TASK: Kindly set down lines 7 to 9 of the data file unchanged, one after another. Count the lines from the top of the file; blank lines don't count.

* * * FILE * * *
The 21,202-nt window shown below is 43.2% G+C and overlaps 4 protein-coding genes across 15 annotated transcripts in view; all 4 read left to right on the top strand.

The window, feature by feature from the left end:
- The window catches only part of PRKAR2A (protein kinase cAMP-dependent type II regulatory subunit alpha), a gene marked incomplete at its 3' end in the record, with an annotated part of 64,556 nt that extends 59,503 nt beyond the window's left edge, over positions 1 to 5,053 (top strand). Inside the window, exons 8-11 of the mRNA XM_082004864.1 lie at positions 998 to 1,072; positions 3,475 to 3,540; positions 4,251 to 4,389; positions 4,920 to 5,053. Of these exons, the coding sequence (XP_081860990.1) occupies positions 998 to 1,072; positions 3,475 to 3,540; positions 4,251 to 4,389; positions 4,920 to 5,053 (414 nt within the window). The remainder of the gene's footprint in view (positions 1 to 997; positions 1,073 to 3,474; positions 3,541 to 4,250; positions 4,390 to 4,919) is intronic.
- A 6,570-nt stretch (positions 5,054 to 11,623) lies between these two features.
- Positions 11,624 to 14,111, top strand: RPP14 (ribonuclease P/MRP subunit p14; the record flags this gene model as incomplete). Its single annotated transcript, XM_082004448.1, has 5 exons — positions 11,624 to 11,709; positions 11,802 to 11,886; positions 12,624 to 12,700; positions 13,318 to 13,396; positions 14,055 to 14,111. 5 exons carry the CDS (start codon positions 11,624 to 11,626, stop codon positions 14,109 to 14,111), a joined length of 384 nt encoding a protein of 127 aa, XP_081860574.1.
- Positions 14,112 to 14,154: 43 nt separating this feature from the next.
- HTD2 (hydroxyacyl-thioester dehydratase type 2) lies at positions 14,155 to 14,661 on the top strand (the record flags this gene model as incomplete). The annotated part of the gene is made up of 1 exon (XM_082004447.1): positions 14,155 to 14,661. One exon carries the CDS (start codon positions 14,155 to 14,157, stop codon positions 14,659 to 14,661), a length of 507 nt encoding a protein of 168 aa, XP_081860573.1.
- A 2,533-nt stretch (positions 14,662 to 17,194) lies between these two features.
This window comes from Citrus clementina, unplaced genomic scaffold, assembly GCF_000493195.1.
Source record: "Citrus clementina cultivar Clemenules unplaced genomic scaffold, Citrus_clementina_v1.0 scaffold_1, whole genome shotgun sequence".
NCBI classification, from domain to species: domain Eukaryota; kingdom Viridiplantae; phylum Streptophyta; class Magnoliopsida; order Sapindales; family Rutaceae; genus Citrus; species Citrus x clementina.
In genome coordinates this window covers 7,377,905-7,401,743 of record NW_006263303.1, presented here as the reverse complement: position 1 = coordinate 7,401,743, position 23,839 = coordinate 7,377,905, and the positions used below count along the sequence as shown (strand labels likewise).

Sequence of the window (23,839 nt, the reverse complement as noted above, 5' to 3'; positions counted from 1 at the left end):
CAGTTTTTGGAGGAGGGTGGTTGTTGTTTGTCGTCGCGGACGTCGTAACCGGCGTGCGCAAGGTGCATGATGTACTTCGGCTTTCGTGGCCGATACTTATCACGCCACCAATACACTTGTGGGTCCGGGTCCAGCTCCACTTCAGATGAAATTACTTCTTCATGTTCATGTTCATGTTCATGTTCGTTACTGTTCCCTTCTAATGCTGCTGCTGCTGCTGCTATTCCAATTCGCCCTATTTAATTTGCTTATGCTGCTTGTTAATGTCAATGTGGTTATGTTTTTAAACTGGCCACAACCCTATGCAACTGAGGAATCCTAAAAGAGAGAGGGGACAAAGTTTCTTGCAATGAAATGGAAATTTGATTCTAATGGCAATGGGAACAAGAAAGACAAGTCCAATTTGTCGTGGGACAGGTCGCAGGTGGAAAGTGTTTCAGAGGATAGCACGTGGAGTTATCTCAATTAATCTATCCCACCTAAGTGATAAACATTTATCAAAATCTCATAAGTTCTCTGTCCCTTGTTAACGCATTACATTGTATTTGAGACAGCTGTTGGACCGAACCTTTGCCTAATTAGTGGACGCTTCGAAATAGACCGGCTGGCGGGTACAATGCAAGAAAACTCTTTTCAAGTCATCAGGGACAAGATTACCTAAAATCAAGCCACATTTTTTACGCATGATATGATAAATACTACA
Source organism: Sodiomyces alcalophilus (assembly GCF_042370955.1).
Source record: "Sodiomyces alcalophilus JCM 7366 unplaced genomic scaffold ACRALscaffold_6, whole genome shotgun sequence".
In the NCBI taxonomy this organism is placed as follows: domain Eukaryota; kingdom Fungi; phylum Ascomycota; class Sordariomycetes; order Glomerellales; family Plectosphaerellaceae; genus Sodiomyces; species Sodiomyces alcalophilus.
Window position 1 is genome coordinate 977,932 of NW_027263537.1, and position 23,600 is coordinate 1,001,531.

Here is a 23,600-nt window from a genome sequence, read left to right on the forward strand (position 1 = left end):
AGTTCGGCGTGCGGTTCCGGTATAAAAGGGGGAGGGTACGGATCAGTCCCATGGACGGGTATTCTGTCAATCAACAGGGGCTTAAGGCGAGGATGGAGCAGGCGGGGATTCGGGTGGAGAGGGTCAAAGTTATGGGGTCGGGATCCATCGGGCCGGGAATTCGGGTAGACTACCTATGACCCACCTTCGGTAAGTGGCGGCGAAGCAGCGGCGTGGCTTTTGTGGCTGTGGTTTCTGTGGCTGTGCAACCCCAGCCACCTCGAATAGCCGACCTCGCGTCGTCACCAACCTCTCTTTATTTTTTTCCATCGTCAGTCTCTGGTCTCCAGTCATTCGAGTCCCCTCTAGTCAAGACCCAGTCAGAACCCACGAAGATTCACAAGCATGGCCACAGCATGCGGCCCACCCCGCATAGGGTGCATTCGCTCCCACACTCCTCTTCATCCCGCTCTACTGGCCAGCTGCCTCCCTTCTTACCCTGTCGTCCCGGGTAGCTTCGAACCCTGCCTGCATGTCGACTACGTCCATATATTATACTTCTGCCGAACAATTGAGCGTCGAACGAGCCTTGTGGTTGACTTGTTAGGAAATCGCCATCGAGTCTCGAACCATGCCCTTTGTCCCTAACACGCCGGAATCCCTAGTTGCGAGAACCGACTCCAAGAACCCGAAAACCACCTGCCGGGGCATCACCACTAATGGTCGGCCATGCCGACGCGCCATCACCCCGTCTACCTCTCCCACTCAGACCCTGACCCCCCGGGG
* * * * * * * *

- HTD2 (hydroxyacyl-thioester dehydratase type 2) lies at positions 14,155 to 14,661 on the top strand (the record flags this gene model as incomplete). The annotated part of the gene is made up of 1 exon (XM_082004447.1): positions 14,155 to 14,661. One exon carries the CDS (start codon positions 14,155 to 14,157, stop codon positions 14,659 to 14,661), a length of 507 nt encoding a protein of 168 aa, XP_081860573.1.
- A 2,533-nt stretch (positions 14,662 to 17,194) lies between these two features.
This window comes from Citrus clementina, unplaced genomic scaffold, assembly GCF_000493195.1.